Supreme Courtroom upholds pandemic procedures at Legislature
by: The Associated Press, KRQE employees
Posted: Feb 12, 2021 / 8:43 PM MST
Updated: February 12, 2021 / 8:43 PM MST
Empty rotunda at the Roundhouse in Santa Fe, New Mexico on January 19, 2021 | KRQE Legislative Reporter Rachel Knapp
SANTA FE, NM (AP) – The New Mexico Supreme Court has denied a Republican challenge to the emergency procedures in the House of Representatives, which have put hearings and deliberations almost entirely online as a precautionary against COVID-19. Republican representatives Jim Townsend, Rod Montoya and Larry Scott have filed the lawsuit against Democratic spokesman Brian Egolf.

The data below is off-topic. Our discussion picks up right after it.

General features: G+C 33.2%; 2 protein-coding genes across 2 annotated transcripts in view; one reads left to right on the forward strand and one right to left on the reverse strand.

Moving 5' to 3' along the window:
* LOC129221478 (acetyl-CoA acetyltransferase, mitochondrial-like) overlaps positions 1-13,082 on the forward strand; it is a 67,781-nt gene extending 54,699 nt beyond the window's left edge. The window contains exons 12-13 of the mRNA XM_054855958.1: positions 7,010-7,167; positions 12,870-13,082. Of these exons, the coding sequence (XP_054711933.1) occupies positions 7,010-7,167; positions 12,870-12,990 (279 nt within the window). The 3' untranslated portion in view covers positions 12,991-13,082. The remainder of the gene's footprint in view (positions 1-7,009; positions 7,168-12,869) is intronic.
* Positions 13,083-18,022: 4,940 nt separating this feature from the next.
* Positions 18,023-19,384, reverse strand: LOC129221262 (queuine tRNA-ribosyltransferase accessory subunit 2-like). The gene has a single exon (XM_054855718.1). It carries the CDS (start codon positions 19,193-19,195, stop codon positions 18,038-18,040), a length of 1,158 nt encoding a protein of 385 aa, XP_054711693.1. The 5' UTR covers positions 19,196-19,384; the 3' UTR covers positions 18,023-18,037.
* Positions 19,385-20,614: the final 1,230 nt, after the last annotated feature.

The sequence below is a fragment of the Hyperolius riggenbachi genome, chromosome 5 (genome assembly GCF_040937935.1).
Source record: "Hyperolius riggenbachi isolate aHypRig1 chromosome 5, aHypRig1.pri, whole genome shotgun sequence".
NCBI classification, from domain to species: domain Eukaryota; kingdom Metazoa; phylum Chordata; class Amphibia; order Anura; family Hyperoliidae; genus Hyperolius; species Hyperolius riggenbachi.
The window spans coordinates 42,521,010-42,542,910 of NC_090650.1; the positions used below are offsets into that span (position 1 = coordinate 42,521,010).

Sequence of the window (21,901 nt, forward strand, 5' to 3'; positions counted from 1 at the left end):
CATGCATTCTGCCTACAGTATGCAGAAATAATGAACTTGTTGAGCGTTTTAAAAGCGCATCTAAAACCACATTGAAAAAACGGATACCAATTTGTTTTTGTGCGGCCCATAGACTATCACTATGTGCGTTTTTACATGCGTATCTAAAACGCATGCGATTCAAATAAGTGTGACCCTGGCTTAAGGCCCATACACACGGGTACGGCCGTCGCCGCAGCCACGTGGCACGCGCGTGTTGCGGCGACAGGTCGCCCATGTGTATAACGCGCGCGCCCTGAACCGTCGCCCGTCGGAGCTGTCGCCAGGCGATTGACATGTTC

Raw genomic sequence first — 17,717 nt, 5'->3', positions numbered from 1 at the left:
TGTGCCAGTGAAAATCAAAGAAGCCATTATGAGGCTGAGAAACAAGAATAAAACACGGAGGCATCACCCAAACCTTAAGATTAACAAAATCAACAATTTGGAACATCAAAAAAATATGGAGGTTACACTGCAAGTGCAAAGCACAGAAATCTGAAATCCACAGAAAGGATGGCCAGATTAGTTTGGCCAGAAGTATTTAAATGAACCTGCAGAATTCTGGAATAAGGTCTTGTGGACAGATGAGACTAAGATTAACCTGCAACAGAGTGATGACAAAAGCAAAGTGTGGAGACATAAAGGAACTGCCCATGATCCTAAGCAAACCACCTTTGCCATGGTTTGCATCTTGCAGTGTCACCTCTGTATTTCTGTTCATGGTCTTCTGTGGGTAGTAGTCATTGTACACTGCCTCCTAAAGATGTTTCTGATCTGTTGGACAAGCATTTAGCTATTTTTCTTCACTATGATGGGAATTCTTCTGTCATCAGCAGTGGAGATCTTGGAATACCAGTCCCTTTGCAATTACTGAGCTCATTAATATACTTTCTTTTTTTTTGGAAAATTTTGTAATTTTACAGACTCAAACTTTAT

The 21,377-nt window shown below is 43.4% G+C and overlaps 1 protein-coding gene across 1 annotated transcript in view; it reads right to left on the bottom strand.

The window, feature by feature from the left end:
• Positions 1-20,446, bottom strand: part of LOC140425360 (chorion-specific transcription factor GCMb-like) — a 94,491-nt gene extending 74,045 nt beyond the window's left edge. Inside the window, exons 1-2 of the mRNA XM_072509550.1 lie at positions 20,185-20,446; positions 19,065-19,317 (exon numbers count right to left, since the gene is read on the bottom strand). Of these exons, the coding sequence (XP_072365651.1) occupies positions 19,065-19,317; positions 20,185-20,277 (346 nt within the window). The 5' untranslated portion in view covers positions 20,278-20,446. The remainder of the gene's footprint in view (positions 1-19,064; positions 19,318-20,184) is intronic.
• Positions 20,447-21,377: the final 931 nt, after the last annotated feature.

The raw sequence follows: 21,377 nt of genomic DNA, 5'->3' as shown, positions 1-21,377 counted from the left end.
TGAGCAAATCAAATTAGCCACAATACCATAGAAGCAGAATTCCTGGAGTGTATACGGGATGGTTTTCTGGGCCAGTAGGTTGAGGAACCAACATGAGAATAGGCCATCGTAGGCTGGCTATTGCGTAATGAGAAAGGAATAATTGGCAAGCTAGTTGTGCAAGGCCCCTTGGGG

The Supreme Court declined to hear the complaint of senior Republican House lawmakers on Friday in a succinct order.
Egolf says the pandemic requires emergency legislative procedures that rely heavily on video conferencing. He says more people are attending online hearings than could possibly physically fit in committee rooms under normal circumstances.
GOP House Leader Townsend responded Friday night, calling it “terribly unfortunate” that the court dismissed the complaint without explanation.
Meanwhile, an unnamed Republican lawmaker along with several employees tested positive for the coronavirus at the Capitol in January.
The Statehouse is closed to the public and lobbyists, while the House limits participation in floor meetings to the speaker and one additional legislature from each party. The state Senate has its own pandemic rules that allow lawmakers to attend meetings in person or from an office in the state’s capitol building. House members can participate from home. The democratically led legislature met on January 19 for a 60-day session.
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